Review: Rancid – Let the Dominoes Fall by underground
August 14, 2009, 6:20 pm
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Barring an exception release over the remaining months of 2009, Rancid’s Let the Dominoes Fall is the album of the year. After a six year hiatus, Rancid have come back with a new drummer and an album worthy of their fine back catalogue.

Rancid do something few bands their age have. Each album, apart from perhaps their first two, differs greatly from their others. This means the band do not sound tired and are able to take inspiration from different genres without losing their core sound or fans.  Let the Dominoes Fall has the rough rock n roll feel of their early sound, the radio friendly song writing and style of Out Come the Wolves, the reggae and ska infusion of Life Won’t Wait,  the energy, grit and passion of Rancid 2000 and the soul and hip hop attitude of Indestructible.

Tim and Lars give Matt Freeman another chance on vocals in several songs and his voice never sounded so good, or rather appropriate, especially on LA River. The band’s ode to New Orleans is fantastic, but this really is an album of many highlights and few, if any, fillers. Typical to form the album has 19 tracks, so there is a lot of listening to be done.

If you haven’t already bought this album, make sure to purchase the special edition with acoustic bonus track. Sceptical of how well Rancid songs could make the switch to unplugged, I was surprised about how listenable the 12 track bonus CD is. Great for road trips through the countryside!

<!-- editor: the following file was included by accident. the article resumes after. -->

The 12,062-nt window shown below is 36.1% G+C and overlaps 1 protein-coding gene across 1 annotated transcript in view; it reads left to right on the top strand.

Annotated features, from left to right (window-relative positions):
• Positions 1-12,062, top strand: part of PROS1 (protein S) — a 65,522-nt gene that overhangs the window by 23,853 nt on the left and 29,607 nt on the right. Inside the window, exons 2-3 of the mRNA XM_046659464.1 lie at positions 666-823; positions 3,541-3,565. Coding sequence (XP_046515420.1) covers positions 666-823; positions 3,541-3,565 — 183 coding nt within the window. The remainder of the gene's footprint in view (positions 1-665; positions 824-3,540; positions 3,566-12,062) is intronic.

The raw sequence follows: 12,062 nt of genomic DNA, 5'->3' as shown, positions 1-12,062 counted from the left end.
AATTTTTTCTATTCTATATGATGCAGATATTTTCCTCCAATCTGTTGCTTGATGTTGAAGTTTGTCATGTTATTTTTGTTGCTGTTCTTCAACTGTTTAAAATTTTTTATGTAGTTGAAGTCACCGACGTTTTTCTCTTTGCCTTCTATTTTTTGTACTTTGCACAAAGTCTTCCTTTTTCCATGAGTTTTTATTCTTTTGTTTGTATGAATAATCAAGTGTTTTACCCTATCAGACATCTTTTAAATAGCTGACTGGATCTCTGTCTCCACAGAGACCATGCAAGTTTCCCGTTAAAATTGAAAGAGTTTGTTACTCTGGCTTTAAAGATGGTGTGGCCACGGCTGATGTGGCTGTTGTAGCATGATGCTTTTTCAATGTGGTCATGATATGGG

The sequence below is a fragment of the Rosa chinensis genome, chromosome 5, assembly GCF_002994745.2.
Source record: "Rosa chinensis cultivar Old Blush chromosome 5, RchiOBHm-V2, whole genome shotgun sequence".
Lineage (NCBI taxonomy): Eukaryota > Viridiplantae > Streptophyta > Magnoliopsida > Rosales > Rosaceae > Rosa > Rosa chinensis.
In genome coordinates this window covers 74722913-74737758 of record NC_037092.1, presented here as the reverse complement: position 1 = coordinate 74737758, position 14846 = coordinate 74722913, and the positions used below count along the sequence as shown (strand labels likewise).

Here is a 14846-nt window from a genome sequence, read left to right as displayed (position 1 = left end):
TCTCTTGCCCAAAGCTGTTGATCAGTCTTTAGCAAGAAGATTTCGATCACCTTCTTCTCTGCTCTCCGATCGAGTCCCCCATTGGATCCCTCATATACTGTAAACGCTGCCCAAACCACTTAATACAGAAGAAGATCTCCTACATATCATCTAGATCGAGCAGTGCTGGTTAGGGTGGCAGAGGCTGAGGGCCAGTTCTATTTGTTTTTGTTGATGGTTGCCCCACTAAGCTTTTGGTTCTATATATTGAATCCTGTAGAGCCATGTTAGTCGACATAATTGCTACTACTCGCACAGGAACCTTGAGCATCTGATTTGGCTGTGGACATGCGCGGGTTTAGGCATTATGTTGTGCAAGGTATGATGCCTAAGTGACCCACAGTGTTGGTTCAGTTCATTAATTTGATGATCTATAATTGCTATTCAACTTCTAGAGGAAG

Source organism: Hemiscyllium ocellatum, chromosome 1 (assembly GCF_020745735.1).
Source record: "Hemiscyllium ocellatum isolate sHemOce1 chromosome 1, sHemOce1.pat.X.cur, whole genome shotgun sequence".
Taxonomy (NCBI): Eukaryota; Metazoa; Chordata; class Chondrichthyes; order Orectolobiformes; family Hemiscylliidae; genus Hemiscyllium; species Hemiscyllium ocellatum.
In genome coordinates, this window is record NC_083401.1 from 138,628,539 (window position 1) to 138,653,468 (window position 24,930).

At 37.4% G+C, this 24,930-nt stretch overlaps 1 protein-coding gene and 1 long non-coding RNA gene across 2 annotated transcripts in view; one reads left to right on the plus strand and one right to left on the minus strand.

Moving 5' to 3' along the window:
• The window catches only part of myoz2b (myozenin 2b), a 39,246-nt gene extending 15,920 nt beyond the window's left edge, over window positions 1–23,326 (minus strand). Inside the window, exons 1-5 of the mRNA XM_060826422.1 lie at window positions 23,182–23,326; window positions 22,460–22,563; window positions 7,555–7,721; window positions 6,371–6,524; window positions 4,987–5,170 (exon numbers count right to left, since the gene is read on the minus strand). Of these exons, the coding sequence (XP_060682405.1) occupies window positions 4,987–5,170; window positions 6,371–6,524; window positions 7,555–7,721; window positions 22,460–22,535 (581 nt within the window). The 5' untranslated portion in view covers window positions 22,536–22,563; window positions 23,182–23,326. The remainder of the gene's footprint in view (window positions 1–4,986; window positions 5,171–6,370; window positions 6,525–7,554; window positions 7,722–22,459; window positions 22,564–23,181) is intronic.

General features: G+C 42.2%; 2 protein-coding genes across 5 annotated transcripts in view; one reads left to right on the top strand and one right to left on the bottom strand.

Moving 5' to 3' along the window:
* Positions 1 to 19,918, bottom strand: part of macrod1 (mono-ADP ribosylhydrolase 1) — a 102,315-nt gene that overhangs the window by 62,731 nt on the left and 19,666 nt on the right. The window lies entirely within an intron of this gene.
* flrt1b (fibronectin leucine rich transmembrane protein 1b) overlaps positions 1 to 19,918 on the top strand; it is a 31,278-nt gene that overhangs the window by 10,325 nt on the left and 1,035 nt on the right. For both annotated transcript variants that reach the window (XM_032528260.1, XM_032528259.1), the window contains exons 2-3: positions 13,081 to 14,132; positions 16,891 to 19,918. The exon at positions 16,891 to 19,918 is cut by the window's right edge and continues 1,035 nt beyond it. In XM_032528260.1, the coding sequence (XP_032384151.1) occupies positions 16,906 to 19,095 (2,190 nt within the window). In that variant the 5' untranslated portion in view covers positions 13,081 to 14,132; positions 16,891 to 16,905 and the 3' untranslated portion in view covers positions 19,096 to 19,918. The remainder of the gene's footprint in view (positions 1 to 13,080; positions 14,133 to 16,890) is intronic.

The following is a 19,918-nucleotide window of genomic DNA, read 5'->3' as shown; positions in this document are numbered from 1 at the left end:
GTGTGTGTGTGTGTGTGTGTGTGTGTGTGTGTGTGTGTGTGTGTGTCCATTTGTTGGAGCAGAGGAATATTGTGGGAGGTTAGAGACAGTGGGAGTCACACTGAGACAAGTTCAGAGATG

Definitely worth the wait.


Review: NOFX – Coaster by underground
August 14, 2009, 6:14 pm
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The first NOFX album I bought was Pump up the Valium. I couldn’t stand it. I was just getting into punk, having moved on from the Blink 182s and Green Days, but NOFX was not for me. Where’s the intro, verse, chorus, verse, etc. formula? After a few listens I gave up on NOFX.

NOFX was an acquired taste for me that I eventually became addicted to. I picked up their back catalogue and eagerly awaited new releases. Their latest, Coaster, has left me wondering whether they are past it though.

It’s not that musically it isn’t good. El Hefe and Melvin’s trademark licks and palm muted riffs are there in abundance. Fat Mike can play the bass like few in the business and Smelly is still a killer drummer.

It’s just a bit same old, same old.

Fat Mike is still singing about drinking and hating on religion. Sometimes it works; I am an Alcoholic and Blasphemy (the Victimless Crime), sometimes it doesn’t; First Call and Best God in Show. These songs aren’t bad; they’re just not that good. Mediocore – if you will.

The highlight is My Orphan Year. Unfortunately all too little really stands out as exceptional.

Coaster is the first NOFX album since Valium I have put in stereo, listened to for half a dozen times and then left in its case on the rack for several months.

I have on several occasions rewritten this review. It appears the album is slowly growing on me…

Review: Anti-Flag – The People or the Gun by underground
August 14, 2009, 6:08 pm
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As a fan of this band for many years I may be something of an exception in their older fanbase. When The People of the Gun was released, while many older fans heralded the Pittsburgh four-piece’s return to a minor label and to their earlier sound, I was mourning a lost opportunity for the band.